Don't write off start-ups as immature frat parties

Disrupted, an insider expose of the tech start-up world, is a fun read but a bit too cynical for its own good.

by Russ Shaw
Last Updated: 13 Sep 2016

Silicon Valley: a hotbed of innovation, workplace perks and sky-high company valuations; think emojis, IPOs, indoor slides and gym ball desk seats. These are the stereotypes of the West Coast of the US where start-ups are founded and raised. And Dan Lyons lays them all out in his latest publication.

Lyons was Newsweek's long-standing technology editor. But, aged 50 (with a wife and two kids), the magazine unceremoniously dumps him. He'd spent years reporting on the tech explosion so why not take the chance to be part of it? Lyons gets a job as the marketing guy at Boston-based HubSpot, a young tech firm backed to the tune of $100m in venture capital. Disrupted is his insider's view of the tech start-up world and a broader critique of a dysfunctional Silicon Valley; he uses his view from the East Coast to caricature the West Coast. Addressing themes of ageism, frat house mentality and leadership in nascent businesses, the book is frank and gripping, but definitely not a typical start-up experience.

Lyons is a masterful storyteller, and his new read is certainly entertaining. The book offers a critical and unsympathetic view of the US tech industry, but at times it becomes overly cynical and lumps innovative tech giants in with puffed up, overvalued start-ups.

From my days at Skype and running a start-up called Mobileway, I did recognise the environment Lyons describes: open-plan offices, young employees in big roles, free food, 'beer busts'. But to focus exclusively on these and not the groundbreaking work that is taking place in many such offices is a misrepresentation. At times, this even seems to develop into indulging the author's personal vendetta against HubSpot, which leads to some hypocrisy.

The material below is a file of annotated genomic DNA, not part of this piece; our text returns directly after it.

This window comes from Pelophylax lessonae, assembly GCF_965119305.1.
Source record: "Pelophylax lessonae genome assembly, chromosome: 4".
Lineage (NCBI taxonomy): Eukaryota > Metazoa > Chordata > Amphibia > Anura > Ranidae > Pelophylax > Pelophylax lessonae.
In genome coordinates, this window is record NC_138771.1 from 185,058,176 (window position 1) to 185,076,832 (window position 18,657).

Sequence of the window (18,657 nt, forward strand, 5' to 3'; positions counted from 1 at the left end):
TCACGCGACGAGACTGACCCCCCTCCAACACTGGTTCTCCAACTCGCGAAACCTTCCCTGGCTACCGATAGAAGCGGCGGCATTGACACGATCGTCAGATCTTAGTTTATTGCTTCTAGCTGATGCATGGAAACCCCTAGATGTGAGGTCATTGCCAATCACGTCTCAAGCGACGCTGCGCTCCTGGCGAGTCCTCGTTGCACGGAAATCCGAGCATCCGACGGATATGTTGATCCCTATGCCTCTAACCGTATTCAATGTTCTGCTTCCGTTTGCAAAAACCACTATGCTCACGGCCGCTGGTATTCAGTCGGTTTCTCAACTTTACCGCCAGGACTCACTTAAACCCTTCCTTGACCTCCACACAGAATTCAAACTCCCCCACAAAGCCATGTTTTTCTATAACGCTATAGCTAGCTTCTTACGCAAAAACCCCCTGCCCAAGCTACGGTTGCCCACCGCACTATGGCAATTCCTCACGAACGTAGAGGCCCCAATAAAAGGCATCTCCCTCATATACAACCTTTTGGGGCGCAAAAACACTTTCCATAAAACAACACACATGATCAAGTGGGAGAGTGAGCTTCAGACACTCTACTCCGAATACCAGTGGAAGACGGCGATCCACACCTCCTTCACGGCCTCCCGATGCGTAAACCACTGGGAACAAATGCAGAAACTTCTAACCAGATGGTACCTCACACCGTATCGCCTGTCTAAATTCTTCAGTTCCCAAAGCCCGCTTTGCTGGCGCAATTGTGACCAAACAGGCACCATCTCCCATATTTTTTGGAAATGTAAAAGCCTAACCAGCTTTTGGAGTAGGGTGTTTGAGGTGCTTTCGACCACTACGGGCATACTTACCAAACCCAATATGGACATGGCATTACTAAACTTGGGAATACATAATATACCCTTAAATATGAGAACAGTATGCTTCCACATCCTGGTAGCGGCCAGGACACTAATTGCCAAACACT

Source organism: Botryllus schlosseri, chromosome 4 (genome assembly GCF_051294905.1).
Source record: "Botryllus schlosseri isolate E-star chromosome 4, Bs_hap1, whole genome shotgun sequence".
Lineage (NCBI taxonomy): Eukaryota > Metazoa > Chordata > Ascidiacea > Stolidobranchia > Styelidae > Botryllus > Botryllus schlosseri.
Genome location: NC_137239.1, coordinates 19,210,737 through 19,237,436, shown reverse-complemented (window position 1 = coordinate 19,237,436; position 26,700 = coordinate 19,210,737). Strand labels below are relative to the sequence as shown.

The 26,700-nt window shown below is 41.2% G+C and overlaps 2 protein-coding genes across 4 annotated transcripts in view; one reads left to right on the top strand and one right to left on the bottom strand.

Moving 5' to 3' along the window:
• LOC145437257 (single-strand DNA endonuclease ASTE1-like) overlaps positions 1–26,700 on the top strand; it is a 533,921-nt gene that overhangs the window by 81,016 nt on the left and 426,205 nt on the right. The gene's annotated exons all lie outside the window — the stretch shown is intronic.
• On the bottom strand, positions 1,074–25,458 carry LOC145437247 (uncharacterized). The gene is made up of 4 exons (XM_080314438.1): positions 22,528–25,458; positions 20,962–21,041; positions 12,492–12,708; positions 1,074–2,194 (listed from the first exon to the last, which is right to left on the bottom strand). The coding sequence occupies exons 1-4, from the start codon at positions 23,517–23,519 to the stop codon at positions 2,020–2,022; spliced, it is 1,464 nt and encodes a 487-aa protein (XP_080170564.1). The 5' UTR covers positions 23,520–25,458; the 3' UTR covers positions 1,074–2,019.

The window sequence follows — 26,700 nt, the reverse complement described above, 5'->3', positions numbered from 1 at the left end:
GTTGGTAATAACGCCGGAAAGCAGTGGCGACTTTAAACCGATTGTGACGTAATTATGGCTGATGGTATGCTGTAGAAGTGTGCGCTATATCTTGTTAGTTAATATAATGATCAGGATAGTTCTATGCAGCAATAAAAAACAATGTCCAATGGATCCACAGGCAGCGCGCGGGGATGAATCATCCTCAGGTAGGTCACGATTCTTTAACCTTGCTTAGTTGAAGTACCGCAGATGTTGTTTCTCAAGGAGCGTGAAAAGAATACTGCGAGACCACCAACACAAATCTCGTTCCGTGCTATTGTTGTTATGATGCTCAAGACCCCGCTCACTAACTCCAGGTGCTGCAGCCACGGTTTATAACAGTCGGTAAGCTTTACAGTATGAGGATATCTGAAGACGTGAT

As someone of advanced age by tech sector standards myself, I appreciated Lyons' points on ageism in tech, highlighting the low pay for new hires, as well as the 'rah rah' culture that will have many readers rolling their eyes. Reading through his witty, caustic account feels like attending an all-night party as the only sober person, while having to pretend to enjoy it. But he undermines himself when he later revels in the opportunity to rejoice in 'poop-related stories' and 'jokes about enormous cocks', while writing for HBO's Silicon Valley. Ironically, he plays the role of the out-of-touch older person by castigating HubSpot's macho culture, while simultaneously pining for the macho culture of newsrooms with which he was more familiar. He seems to prefer one frat house to another.

Lyons paints the tech industry as an inflated bubble, talking about companies that are sold for billions of dollars. He refers to the likes of WhatsApp and Instagram, which never made money but have provided enough strategic value to Facebook that no analyst would consider them a poor investment. He also lets down readers by not referring more to the investors behind HubSpot. Any tech founder knows how much influence investors exert over start-ups.

The epilogue, which reveals the extent of HubSpot's leadership deficit, was the most interesting and insightful chapter in the book. Here he shows a journalist's flair when documenting the weaknesses of the leadership team. He also lays out the details of an FBI investigation into attempts by HubSpot employees to hack Lyons' computer and prevent the book's publication, which led to the firing of CMO Mike Volpe. Attempted blackmail and extortion are just two more failures of an incompetent leadership team.

Lyons rejects HubSpot's culture outright, but again seems inconsistent when comparing it to his former employer, Newsweek. He rails against the 'graduating' (firing) of employees at a moment's notice, but does not make the same criticism when he loses his own job at Newsweek, even though they take a similar philosophy of doing so because they can 'take (his) salary and hire five kids right out of college'. The hypocrisy of it almost made me fall off my gym ball.

The author continues with the job 'for a paycheck' and does well from his stock options and the advance on the book. Yet he misses the opportunity to present a balanced perspective of Silicon Valley, to separate the hype from the value, and to factor in the tech sector that I know as a founder, investor and employee. The book is an entertaining read for those who find Silicon Valley perks tiresome. But like HubSpot itself, overall it comes across as more style than substance.

Russ Shaw is the founder of Tech London Advocates and a non-executive director at Dialog Semiconductor. He was previously vice president at Skype

Disrupted: Ludicrous Misadventures in the Tech Start-Up Bubble by Dan Lyons is published by Atlantic Books, £14.99


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